Well, Not Quite Like A Virgin, a review by Mike Gold
If I were to tell you that a major British icon has returned, and you hadn’t read the headline above, what image would first pop into your head? Winston Churchill? The Union Jack? Pete Townshend?
Well, all those icons are still around, but I’ll admit that if I weren’t a comics fan, Pete jumping in his jump suit would certainly come to mind. But I am a comics fan, so that space in my filing lobe belongs to Dan Dare.
In case you didn’t know, Dan Dare was to the Brits what Superman is to Americans: their seminal comics hero. This makes Judge Dredd the Brits’ Spider-Man, which, to me, is a funny image. Sadly, Dan hasn’t fared quite as well as the Man of Steel, and he’s suffered through almost as many “reboots.” Created in 1950 by Frank Hampson, who drew most of the stories in that decade. A number of artists succeeded him, first and foremost the astonishingly talented Frank Bellamy. Since the Brits tend to favor (okay; favour) the anthology format, Dan Dare appeared in Eagle (after which the awards were named) and later in may different titles, including the birthplace of the “modern” British comics movement, 2000 A.D.; Dave Gibbons was among the artists on that venture. Much of his career has been chronicled in album reprints and he’s had his share of video games, audio dramas and spud guns.
Dare was a science fiction hero in the classic sense: perhaps more like Buck Rogers than Flash Gordon, but with the requisite sexless British stiff-upper lip. He’s been referenced in rock songs, and a band named itself after his Doctor Doom, a little green tyrant named The Mekon.
Okay. That’s the backstory. The new story is, Virgin Comics has leased the rights and relaunched the series, the first issue of which is on sale now. And it’s damn good.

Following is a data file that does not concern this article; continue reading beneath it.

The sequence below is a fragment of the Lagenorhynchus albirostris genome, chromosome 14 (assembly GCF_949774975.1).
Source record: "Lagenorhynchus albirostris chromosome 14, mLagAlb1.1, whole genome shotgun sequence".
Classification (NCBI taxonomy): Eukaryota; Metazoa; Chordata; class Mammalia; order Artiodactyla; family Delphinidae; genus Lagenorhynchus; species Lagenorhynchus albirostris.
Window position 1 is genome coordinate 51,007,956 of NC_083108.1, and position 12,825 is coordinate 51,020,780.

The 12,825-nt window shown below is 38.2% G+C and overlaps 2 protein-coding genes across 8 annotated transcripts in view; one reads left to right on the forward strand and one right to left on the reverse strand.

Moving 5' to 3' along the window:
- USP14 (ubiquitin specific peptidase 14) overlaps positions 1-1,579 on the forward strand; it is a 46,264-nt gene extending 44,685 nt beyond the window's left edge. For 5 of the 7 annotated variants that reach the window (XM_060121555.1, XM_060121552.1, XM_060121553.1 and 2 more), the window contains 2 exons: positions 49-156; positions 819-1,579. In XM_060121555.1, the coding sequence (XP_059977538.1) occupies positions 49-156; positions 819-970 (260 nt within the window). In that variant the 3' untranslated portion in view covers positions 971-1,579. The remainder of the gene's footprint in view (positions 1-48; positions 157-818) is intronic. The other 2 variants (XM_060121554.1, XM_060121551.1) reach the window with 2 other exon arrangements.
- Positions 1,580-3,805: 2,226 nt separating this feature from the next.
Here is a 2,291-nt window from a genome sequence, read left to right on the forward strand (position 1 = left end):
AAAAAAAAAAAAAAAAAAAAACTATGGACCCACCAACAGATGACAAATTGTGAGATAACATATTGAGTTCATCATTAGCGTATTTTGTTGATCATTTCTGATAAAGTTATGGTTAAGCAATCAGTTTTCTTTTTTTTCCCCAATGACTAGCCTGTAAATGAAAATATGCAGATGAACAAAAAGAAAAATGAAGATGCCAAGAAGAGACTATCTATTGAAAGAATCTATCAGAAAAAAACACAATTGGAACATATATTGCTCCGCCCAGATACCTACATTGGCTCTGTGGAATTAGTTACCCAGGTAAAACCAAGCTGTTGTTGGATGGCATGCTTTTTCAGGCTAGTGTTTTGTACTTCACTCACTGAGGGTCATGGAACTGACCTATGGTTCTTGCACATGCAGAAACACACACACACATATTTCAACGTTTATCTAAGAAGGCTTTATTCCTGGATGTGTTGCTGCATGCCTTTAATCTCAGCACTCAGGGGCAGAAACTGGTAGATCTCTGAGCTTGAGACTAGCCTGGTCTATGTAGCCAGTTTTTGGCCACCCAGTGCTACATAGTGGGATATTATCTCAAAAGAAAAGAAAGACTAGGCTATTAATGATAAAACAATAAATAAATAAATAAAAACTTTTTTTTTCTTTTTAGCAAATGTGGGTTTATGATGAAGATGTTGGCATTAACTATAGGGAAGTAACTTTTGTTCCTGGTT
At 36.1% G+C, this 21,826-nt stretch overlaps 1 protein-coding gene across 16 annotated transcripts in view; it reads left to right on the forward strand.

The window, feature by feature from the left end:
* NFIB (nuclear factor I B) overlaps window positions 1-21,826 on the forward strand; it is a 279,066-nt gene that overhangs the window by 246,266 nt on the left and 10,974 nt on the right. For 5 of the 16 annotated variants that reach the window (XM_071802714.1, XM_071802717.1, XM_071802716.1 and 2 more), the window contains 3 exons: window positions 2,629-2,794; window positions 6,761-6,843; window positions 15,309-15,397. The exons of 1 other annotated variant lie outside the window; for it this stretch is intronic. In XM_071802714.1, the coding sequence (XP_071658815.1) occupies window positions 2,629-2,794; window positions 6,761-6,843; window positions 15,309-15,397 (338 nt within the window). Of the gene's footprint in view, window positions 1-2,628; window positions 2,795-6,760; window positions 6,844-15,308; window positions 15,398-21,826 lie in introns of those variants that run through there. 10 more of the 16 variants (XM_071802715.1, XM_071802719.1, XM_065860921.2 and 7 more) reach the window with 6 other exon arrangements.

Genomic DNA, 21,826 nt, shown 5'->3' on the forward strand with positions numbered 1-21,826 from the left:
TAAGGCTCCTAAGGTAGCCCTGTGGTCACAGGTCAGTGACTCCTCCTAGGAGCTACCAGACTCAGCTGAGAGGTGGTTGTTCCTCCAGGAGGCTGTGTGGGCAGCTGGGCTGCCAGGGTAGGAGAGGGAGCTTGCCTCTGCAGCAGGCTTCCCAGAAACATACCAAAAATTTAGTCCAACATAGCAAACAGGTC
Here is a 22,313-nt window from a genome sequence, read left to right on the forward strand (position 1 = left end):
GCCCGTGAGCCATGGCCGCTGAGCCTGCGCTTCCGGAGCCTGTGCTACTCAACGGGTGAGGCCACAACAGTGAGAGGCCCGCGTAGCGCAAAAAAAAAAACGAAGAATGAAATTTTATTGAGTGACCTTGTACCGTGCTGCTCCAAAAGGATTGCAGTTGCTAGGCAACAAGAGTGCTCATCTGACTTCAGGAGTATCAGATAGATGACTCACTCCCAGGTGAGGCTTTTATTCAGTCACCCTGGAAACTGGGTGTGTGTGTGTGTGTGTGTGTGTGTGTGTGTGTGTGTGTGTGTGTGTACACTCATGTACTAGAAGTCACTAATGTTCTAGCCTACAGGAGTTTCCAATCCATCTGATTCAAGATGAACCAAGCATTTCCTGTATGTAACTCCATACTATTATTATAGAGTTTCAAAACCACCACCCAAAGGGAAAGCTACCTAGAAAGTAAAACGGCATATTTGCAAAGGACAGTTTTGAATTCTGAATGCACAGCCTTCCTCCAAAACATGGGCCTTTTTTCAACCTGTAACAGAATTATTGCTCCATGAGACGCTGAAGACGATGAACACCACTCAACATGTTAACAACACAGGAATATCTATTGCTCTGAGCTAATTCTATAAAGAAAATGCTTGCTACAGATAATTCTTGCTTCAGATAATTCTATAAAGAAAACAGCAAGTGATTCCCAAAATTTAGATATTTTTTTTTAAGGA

This is no surprise. Garth Ennis and Gary Erskine are the creative team, under alternate covers by Bryan Talbot (pictured) and Greg Horn. Virgin honcho Richard Branson is a long-time fan and has also glommed onto film, television and video game rights.
The story starts after what I can only perceive as the most awesome British fantasy possible: the United States and China have destroyed each other, leaving the United Kingdom as the sole surviving superpower. Evidently, issue two will reveal what happened to India, but I digress. The British government has detected an interstellar threat and must ask Col. Dare to come out of his self-imposed retirement to an isolated post-apocalyptic neighborhood. While the prime minister is doing this, the rest of his team is being recruited by the PM’s lackeys while the Invader does what all good invaders do: he invades England, revealing his identity to the reader as the cliff-hanger.
Just as the Brits have taught us more than a thing or two about popular culture, they have also been teaching us quite a lot about how to make classic characters relevant to our times. They have done so impeccably with their next-generation efforts of Doctor Who and James Bond, while in America we’ve been rebooting ourselves blind with little more than hairy hands to show for our effort.
Check out Dan Dare. It’s a solid effort.